When Mayor Rick Blangiardi proposed legislation aimed at shutting down short-term vacation rentals in August, the city got a lot of pushback from angry rental operators.

Now, the administration is proposing a new version of Bill 41 just days before the measure is expected to be discussed at the Honolulu City Council for the first time.

The committee draft, or CD1, will give the Department of Planning and Permitting greater enforcement powers and “incorporate many comments and issues raised by the community at recent public hearings,” the administration said in a press release on Thursday afternoon.

“The intent of the bill is clear, which is to crack down on all illegal vacation rentals, particularly in residential areas,” the city said in the release. “Based on hours of testimony before the (Planning) Commission, the DPP revised the bill for further clarification to ensure this objective will be met.”

The proposed CD1 will create a short-term rental “enforcement fund,” reinstate language about hosting platforms that was previously removed, allow people who own and live in hotel units to continue their residency and permit bed and breakfast homes and transient vacation units in Makaha Valley and the Waikiki Resort Mixed Use precinct.

The legislation prohibits unpermitted property owners from renting their units for less than 180 days – up from the current 30 – but the new version adds exceptions to that rule. For example, it wouldn’t apply to patients, clients or temporary employees of health care facilities, full-time students, full-time remote workers, military personnel or homeowners in transition, among other specific groups. Owners will be required to show supporting documentation for guests staying under an exception.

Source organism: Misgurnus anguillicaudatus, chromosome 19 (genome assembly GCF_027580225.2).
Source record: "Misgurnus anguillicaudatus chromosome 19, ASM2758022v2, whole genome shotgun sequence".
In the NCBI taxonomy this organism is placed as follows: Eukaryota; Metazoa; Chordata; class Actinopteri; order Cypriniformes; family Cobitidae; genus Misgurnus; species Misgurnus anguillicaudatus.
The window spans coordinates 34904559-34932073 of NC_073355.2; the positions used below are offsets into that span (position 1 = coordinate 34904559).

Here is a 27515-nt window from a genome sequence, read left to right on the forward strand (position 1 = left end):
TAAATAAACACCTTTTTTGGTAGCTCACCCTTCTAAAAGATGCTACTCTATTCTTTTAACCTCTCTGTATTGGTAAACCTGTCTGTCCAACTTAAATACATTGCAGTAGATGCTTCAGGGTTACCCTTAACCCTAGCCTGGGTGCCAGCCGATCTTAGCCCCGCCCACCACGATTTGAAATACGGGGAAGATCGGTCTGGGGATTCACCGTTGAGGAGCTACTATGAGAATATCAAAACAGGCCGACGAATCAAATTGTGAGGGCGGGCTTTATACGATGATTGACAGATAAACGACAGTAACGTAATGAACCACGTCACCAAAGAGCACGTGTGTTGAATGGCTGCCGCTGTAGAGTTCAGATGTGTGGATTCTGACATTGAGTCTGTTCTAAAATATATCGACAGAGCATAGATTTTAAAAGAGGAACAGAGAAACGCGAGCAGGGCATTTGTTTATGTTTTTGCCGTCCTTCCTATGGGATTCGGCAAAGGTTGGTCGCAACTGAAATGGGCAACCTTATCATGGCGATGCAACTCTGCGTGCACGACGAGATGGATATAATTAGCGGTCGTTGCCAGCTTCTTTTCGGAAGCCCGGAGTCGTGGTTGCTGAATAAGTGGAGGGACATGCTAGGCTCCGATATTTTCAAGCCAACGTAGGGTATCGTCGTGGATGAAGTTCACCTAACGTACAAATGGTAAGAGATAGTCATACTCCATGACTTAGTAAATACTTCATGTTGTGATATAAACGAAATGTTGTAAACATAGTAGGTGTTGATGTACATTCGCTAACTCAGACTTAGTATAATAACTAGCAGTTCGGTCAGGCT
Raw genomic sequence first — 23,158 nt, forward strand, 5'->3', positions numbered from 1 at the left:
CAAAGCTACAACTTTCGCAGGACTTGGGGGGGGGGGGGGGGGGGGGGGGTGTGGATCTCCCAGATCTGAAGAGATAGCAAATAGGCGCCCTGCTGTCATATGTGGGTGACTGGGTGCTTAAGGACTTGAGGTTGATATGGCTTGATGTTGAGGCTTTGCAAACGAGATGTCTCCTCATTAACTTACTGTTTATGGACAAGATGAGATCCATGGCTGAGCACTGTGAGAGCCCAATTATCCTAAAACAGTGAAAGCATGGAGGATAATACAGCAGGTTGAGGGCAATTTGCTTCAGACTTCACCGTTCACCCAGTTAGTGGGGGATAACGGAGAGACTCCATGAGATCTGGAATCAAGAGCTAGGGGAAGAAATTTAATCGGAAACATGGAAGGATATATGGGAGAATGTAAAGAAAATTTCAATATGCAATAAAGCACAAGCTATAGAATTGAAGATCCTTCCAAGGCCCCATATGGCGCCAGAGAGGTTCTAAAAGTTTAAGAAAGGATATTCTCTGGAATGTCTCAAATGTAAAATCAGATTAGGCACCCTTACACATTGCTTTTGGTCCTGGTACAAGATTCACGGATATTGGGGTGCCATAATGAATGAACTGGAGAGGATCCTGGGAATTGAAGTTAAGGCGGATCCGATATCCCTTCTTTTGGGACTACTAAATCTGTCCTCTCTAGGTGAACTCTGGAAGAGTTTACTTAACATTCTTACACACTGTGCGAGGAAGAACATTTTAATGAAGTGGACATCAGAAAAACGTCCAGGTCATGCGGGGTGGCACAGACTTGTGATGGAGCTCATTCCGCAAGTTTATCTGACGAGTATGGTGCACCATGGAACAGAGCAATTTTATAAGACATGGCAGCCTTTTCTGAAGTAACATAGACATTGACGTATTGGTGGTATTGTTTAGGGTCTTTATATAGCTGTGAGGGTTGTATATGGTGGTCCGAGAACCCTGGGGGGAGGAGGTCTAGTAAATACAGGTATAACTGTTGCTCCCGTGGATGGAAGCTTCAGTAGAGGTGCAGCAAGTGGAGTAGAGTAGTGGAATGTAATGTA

The bill is scheduled for a first reading at City Council on Nov. 10. The new version of the bill can be found here. Those seeking to testify on the measure can do so here.

Not a subscription

Civil Beat is a small nonprofit newsroom, and we’re committed to a paywall-free website and subscription-free content because we believe in journalism as a public service.
That’s why donations from readers like you are essential to our continued existence.
Help keep our journalism free for all readers by becoming a monthly member of Civil Beat today.

About the Author